Obstetrics in Family Medicine: A Practical Guide (Current Clinical Practice) 2nd ed.

19. Induction and Augmentation

Paul Lyons1


Department of Family Medicine, University of California, Riverside, Riverside, CA, USA

Key Points





Under most circumstances, the initiation of labor occurs without assistance at the appropriate time. Under some circumstances, however, induction of labor is indicated prior to the onset of labor via natural processes. Table 19.1presents a list of indications for induction. Induction should always be performed for a specific indication and, when possible, under circumstances where cervical status is favorable for delivery.

Table 19.1

Indications for induction


Chronic hypertension

Diabetes mellitus

Heart disease


Rh incompatibility

Fetal abnormalities or demise


Premature rupture of membranes

Intrauterine growth restriction


Prior to induction patients should be carefully assessed for contraindications to induction (see Table 19.2). In addition, cervical status should be assessed. A Bishop cervical score (see Chap. 18) of 8 predicts a success rate for induction approximately equivalent to spontaneous labor.

Table 19.2

Contraindications to induction of labor

Pelvic abnormalities incompatible with vaginal delivery

Placenta previa

Classical cesarean section scar

Full-thickness myomectomy


Breech presentation not compatible with vaginal delivery

If the cervical status is not favorable for induction and the need for delivery is not immediate, cervical preparation may be a helpful adjunct in preparing for delivery. Several modalities are available to enhance favorable cervical status, including mechanical and pharmacological options.

Pharmacological Options

Prostaglandin formulations are available including PGE1 (misoprostol) and PGE2 (dinoprostone). Both mimic the prostaglandin activity physiologically present with the onset of spontaneous labor. Misoprostol is available as a pill that can be placed intravaginally (25 μg every 3–6 h). Dinoprostone is available in a gel formulation (0.5 mg/2.5 mg gel). A single dose is placed intracervically and can be repeated in 6–12 h. Contraindications to prostaglandin use include unexplained bleeding per vagina, rupture of membranes, and prior cesarean section. In addition to those general contraindications, dinoprostone is contraindicated in patients with a history of asthma, glaucoma, or myocardial infarction. Side effects include fetal stress and decelerations, hypertonicity, nausea, vomiting, and fever.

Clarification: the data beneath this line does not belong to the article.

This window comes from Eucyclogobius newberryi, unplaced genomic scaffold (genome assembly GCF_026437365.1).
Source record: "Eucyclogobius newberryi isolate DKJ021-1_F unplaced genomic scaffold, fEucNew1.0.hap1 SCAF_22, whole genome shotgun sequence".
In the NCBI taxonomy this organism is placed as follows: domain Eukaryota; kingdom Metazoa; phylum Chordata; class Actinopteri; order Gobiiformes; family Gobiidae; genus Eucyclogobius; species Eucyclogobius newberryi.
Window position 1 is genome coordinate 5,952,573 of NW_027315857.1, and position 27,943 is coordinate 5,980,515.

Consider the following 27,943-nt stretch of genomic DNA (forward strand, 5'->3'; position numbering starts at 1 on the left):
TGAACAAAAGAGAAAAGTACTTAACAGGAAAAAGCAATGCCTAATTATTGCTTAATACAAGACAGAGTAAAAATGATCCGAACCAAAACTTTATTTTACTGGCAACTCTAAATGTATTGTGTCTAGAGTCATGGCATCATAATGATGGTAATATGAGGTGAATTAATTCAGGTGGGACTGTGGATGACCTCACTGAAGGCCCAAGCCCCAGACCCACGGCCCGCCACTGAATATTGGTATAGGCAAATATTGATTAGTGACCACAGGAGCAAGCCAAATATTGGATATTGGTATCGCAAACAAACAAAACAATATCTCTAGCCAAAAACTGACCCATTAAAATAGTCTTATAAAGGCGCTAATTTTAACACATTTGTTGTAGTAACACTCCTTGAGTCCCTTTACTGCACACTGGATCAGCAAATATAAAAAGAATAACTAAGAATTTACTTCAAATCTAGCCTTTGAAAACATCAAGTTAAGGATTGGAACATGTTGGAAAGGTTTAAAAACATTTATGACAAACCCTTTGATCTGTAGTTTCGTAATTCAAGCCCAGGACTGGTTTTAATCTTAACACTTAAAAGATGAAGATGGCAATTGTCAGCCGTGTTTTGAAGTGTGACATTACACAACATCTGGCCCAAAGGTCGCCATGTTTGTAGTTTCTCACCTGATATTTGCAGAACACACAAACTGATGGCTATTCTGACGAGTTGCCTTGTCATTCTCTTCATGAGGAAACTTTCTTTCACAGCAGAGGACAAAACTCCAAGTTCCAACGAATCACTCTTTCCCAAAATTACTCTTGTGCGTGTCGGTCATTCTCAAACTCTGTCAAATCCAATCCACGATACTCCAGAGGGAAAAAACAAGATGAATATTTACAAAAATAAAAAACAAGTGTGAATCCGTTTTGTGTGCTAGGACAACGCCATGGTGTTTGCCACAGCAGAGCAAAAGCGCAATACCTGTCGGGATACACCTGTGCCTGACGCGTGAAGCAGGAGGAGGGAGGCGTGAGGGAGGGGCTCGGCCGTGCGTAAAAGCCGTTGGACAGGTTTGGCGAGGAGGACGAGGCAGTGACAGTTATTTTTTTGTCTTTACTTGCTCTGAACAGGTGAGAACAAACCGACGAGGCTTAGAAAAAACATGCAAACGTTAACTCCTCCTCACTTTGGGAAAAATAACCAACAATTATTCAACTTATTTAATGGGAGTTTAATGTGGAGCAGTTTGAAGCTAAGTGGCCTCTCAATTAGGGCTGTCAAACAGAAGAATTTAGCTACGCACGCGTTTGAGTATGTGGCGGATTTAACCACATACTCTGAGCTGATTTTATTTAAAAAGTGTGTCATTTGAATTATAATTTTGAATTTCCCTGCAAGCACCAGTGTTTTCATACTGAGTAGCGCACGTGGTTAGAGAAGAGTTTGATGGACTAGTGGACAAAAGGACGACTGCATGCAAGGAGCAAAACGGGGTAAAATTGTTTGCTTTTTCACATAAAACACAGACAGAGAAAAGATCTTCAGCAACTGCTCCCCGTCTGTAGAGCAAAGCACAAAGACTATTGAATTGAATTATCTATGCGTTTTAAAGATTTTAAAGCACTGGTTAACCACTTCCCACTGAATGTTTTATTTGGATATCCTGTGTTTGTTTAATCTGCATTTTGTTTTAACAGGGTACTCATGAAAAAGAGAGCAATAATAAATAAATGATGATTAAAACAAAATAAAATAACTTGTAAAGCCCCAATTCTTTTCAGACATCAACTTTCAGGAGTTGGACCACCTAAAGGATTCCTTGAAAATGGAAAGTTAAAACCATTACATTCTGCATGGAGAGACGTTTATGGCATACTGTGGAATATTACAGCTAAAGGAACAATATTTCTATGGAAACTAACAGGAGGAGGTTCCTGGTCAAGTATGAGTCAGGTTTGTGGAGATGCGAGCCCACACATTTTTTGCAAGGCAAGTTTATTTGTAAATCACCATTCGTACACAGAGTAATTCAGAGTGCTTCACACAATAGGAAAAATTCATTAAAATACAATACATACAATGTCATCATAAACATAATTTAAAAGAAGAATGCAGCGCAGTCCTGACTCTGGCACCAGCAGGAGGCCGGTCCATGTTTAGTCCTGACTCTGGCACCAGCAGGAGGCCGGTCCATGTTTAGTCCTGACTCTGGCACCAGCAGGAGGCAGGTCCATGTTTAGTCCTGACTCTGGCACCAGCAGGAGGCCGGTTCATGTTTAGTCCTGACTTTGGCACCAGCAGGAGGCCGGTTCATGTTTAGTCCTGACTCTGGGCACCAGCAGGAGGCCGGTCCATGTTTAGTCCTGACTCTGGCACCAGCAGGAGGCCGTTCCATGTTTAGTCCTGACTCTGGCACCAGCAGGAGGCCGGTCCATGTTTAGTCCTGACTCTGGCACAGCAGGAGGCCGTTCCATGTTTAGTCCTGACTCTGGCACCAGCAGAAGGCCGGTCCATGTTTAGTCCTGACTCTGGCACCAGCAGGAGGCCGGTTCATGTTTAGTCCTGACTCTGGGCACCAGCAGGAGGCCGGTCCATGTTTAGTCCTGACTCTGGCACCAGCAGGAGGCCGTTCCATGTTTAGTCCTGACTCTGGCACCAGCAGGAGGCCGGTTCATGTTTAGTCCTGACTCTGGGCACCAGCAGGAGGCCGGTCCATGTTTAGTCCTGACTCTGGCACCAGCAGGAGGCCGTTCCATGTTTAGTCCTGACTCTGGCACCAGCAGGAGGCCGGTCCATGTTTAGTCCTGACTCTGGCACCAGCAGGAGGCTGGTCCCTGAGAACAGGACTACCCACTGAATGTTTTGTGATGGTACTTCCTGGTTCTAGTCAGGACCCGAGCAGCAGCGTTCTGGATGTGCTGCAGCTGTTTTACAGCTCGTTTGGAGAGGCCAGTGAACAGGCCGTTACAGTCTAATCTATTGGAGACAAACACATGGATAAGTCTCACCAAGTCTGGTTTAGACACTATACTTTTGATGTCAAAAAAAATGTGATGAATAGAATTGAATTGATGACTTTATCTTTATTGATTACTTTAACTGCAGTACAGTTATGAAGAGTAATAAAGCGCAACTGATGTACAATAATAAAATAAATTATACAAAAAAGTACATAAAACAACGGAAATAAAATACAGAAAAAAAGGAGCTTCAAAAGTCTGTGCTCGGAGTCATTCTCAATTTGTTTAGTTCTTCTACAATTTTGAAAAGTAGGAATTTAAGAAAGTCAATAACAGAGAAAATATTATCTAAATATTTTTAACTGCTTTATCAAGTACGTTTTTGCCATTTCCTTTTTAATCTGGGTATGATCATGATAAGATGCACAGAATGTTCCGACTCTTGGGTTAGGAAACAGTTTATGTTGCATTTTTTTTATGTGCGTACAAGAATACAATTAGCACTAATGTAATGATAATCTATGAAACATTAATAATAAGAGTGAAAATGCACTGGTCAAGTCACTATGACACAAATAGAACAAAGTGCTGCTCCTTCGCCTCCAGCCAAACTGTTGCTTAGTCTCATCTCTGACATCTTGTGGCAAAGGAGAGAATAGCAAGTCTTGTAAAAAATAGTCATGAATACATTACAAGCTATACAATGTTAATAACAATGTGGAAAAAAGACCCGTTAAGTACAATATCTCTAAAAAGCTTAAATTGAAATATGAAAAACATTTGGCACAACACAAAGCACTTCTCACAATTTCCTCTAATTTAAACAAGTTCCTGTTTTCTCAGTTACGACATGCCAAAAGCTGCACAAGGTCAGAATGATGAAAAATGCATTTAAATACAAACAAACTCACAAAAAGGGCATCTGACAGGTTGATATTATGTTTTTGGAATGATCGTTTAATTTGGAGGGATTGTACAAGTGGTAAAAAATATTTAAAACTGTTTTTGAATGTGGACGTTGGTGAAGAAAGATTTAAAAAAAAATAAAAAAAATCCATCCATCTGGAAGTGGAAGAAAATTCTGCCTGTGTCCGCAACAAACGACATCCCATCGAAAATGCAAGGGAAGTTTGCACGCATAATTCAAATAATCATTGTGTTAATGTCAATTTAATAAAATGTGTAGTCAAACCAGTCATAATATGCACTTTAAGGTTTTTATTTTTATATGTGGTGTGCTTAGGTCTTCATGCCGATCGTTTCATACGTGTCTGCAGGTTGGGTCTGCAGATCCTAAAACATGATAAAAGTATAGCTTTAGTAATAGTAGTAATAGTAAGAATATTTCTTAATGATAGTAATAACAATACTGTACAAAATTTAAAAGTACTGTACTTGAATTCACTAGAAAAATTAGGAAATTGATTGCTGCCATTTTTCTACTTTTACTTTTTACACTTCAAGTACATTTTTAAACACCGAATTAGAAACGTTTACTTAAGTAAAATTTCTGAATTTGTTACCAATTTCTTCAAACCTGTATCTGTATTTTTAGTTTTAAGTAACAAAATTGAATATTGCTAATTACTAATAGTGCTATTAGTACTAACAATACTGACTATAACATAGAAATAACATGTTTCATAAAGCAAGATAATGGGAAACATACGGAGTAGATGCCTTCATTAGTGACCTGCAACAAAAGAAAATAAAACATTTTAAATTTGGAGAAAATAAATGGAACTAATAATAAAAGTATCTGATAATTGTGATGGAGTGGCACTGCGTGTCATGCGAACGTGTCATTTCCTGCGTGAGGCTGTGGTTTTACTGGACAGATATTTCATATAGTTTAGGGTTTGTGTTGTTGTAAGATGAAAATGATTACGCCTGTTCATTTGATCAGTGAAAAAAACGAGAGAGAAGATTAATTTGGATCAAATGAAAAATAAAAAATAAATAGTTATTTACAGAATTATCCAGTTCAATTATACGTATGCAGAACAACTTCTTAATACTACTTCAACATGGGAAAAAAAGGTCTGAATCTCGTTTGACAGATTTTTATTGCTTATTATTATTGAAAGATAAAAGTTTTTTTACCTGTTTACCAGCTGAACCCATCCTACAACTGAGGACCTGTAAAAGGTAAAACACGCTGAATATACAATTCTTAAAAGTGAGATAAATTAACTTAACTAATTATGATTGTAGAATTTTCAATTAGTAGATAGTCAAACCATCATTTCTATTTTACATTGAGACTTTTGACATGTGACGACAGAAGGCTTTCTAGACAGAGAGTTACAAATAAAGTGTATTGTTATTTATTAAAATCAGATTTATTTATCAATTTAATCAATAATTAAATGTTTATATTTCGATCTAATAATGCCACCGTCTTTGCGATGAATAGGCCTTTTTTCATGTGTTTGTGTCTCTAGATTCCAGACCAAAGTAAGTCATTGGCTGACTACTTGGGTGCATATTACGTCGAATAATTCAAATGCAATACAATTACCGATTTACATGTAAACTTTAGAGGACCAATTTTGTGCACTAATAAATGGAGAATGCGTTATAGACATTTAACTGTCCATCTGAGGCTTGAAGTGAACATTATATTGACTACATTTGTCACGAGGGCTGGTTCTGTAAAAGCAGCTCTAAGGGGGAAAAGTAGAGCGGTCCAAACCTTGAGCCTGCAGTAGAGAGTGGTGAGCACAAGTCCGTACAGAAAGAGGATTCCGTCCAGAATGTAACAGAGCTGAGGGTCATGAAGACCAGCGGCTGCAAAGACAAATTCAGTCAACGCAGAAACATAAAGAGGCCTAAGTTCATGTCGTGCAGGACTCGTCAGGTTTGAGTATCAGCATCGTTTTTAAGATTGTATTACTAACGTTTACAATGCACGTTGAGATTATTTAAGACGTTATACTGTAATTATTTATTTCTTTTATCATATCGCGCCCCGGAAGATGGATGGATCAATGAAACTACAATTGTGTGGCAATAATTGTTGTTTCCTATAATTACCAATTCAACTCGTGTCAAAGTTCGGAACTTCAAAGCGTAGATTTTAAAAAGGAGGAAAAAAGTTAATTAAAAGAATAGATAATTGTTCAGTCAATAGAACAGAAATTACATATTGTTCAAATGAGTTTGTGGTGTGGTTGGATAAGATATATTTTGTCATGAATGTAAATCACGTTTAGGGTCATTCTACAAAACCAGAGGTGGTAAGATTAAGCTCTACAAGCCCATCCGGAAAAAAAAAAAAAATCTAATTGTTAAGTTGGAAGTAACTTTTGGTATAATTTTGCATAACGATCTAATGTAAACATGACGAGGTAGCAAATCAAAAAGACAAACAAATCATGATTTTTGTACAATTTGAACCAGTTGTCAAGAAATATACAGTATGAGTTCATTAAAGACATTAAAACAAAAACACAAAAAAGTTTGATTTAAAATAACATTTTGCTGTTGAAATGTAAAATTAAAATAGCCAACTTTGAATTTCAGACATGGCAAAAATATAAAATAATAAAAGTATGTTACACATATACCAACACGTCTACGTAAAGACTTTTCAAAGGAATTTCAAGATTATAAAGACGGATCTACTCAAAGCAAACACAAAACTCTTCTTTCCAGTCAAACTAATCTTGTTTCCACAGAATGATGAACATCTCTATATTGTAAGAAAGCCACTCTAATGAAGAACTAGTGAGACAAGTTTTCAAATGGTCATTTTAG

Mechanical Options

Two mechanical options are also available for cervical ripening. These are placement of a Foley bulb and hygroscopic dilators (laminaria). A Foley catheter with a 25–50 cc balloon may be inserted above the internal os, inflated, and withdrawn to the internal os. Within 12 h, the cervix can be expected to dilate 2–3 cm. This dilation will be apparent clinically when the Foley bulb falls out of the cervix. The laminaria is placed in the cervix and as the fluid is absorbed the laminaria swells to three to four times its original size within 6–12 h.

Preparation for induction should also include preparation for failure of induction and therefore should only be performed in a setting where access to operative delivery is available.


Induction is generally performed with oxytocin. Specific protocols vary between institutions and providers should be aware of the specific protocol at their own institution. One potential regimen is 10 units of oxytocin in 1 L fluid. The oxytocin is attached to an infusion pump and is slowly titrated up until adequate contractions are achieved or contraindications to continue induction develop. Complications include hyperstimulation with possible tetanic contractions, abruptio placentae, uterine rupture, precipitous delivery, cord prolapse, and fetal stress. Because of the potential serious nature of these side effects, patients must have vital signs monitored regularly and must have both fetal heart rate and tocodynamometer monitoring during the course of induction. Details of fetal heart rate monitoring are reviewed in Chap. 26.